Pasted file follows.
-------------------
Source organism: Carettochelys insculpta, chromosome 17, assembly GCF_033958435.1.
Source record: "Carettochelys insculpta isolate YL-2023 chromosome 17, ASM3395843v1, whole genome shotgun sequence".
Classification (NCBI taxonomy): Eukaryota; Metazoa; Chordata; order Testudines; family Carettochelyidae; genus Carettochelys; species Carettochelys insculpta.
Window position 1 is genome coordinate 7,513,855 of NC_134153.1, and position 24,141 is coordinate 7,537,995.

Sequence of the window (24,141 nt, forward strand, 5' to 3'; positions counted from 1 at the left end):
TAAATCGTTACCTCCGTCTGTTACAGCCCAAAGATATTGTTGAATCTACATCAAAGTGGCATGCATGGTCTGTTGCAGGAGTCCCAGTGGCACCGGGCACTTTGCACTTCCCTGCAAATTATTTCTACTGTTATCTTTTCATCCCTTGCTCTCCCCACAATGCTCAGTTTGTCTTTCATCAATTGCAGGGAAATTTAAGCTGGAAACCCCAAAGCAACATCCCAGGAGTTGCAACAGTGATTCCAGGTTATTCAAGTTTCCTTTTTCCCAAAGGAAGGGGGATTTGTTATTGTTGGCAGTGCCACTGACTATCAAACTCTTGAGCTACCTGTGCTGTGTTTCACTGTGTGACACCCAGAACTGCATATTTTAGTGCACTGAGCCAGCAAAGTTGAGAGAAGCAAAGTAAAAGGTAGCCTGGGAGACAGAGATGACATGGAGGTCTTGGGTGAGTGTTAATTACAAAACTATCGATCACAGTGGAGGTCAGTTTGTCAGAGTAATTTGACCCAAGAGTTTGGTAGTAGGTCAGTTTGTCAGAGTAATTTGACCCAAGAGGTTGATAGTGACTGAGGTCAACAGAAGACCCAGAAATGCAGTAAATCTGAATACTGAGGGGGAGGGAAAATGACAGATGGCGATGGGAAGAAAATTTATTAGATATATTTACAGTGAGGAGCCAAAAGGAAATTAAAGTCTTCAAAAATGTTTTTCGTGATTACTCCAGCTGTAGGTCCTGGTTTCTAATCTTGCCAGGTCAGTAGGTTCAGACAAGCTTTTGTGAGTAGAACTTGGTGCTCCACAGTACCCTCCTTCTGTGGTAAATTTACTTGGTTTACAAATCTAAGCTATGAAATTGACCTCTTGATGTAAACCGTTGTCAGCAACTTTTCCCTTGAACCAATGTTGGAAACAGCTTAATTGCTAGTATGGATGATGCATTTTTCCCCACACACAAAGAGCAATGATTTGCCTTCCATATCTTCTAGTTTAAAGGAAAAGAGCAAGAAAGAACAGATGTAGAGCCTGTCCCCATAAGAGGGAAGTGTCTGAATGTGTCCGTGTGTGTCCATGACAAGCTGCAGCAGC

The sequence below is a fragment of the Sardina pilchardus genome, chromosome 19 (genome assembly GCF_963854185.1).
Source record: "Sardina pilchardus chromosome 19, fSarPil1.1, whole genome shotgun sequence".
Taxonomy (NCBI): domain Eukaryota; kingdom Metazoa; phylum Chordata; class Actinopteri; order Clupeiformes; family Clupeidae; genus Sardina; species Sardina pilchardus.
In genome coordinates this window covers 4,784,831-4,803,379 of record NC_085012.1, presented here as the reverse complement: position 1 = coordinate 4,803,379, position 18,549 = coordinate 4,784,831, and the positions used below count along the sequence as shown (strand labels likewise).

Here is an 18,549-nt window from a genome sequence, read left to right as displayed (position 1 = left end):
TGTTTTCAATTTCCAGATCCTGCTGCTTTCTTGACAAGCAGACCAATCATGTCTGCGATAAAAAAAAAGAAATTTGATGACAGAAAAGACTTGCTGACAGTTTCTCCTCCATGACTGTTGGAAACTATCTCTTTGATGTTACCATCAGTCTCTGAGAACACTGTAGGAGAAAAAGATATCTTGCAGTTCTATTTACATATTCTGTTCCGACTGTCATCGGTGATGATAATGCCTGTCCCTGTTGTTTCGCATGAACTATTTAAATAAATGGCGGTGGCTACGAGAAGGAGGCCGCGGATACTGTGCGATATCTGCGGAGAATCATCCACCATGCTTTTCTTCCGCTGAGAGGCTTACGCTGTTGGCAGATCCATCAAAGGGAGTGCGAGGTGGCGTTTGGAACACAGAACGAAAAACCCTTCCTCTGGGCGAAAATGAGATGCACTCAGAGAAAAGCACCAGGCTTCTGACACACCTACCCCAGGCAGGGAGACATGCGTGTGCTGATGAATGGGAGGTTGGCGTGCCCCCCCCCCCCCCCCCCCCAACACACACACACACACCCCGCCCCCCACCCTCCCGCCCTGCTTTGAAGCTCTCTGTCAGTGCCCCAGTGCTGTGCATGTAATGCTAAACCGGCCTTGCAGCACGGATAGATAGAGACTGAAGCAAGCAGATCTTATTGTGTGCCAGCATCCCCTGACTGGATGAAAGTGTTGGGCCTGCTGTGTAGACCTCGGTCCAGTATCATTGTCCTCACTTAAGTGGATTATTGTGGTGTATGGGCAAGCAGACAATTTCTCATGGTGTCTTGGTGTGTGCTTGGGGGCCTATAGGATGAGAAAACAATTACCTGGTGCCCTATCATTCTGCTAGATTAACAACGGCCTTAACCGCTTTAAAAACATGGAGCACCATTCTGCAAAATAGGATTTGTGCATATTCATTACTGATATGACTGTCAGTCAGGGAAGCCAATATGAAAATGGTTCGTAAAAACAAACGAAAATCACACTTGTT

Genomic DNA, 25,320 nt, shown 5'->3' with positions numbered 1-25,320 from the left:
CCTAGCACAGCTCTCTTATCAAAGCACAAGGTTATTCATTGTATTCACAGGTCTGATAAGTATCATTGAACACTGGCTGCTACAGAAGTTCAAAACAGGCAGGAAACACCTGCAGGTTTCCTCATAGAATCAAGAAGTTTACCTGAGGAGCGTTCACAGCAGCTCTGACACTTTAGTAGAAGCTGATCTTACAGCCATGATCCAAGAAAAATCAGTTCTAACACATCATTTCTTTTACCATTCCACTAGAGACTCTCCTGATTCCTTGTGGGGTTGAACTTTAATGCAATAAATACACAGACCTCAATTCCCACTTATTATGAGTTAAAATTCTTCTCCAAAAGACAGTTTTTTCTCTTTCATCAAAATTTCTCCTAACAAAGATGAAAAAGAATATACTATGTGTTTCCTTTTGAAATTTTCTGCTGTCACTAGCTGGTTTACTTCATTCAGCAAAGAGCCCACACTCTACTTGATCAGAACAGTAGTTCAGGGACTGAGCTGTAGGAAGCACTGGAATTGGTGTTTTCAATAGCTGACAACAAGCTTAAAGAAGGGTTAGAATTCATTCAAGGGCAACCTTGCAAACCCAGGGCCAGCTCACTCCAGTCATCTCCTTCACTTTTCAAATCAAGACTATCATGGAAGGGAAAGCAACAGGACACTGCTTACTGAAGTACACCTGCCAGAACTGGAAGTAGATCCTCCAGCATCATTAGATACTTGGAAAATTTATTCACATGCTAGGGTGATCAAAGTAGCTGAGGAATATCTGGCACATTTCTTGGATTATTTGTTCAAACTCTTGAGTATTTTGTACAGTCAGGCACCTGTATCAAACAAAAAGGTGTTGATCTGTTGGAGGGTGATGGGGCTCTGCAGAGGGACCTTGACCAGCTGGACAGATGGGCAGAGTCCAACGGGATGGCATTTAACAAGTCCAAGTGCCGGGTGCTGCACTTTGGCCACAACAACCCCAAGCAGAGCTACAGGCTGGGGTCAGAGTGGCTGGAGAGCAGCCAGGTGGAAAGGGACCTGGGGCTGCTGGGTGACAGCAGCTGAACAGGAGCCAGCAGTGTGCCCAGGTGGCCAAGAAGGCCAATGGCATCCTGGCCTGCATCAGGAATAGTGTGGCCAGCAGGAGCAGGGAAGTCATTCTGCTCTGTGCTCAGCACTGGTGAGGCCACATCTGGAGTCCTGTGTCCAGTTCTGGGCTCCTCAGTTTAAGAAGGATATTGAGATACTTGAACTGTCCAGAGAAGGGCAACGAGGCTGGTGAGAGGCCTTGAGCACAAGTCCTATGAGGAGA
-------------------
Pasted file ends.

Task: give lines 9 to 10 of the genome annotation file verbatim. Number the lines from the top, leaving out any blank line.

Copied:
Taxonomy (NCBI): domain Eukaryota; kingdom Metazoa; phylum Chordata; class Actinopteri; order Clupeiformes; family Clupeidae; genus Sardina; species Sardina pilchardus.
In genome coordinates this window covers 4,784,831-4,803,379 of record NC_085012.1, presented here as the reverse complement: position 1 = coordinate 4,803,379, position 18,549 = coordinate 4,784,831, and the positions used below count along the sequence as shown (strand labels likewise).